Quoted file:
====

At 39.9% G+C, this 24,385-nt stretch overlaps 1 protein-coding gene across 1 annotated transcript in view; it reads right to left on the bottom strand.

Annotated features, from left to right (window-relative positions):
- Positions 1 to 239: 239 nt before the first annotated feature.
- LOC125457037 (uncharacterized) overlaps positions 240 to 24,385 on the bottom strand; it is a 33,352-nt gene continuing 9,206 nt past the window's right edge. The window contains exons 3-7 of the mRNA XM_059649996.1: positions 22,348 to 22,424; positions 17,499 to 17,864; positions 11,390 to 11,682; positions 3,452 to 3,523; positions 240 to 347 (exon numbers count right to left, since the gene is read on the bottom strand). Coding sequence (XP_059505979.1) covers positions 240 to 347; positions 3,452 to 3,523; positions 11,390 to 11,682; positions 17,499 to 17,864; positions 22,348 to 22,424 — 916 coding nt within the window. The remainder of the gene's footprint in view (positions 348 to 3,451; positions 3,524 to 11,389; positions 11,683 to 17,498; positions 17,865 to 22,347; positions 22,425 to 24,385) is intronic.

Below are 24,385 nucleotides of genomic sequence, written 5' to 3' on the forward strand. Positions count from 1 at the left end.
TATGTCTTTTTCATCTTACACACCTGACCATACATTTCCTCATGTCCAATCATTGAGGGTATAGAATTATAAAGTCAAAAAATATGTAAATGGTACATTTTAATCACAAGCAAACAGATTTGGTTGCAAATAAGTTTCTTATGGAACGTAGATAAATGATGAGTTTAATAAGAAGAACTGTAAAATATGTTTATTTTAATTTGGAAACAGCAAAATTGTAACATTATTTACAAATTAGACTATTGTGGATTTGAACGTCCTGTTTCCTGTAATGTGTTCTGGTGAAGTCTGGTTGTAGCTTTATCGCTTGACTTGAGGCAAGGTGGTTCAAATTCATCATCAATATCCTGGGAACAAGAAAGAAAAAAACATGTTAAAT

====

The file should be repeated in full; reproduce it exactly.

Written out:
At 39.9% G+C, this 24,385-nt stretch overlaps 1 protein-coding gene across 1 annotated transcript in view; it reads right to left on the bottom strand.

Annotated features, from left to right (window-relative positions):
- Positions 1 to 239: 239 nt before the first annotated feature.
- LOC125457037 (uncharacterized) overlaps positions 240 to 24,385 on the bottom strand; it is a 33,352-nt gene continuing 9,206 nt past the window's right edge. The window contains exons 3-7 of the mRNA XM_059649996.1: positions 22,348 to 22,424; positions 17,499 to 17,864; positions 11,390 to 11,682; positions 3,452 to 3,523; positions 240 to 347 (exon numbers count right to left, since the gene is read on the bottom strand). Coding sequence (XP_059505979.1) covers positions 240 to 347; positions 3,452 to 3,523; positions 11,390 to 11,682; positions 17,499 to 17,864; positions 22,348 to 22,424 — 916 coding nt within the window. The remainder of the gene's footprint in view (positions 348 to 3,451; positions 3,524 to 11,389; positions 11,683 to 17,498; positions 17,865 to 22,347; positions 22,425 to 24,385) is intronic.

Below are 24,385 nucleotides of genomic sequence, written 5' to 3' on the forward strand. Positions count from 1 at the left end.
TATGTCTTTTTCATCTTACACACCTGACCATACATTTCCTCATGTCCAATCATTGAGGGTATAGAATTATAAAGTCAAAAAATATGTAAATGGTACATTTTAATCACAAGCAAACAGATTTGGTTGCAAATAAGTTTCTTATGGAACGTAGATAAATGATGAGTTTAATAAGAAGAACTGTAAAATATGTTTATTTTAATTTGGAAACAGCAAAATTGTAACATTATTTACAAATTAGACTATTGTGGATTTGAACGTCCTGTTTCCTGTAATGTGTTCTGGTGAAGTCTGGTTGTAGCTTTATCGCTTGACTTGAGGCAAGGTGGTTCAAATTCATCATCAATATCCTGGGAACAAGAAAGAAAAAAACATGTTAAAT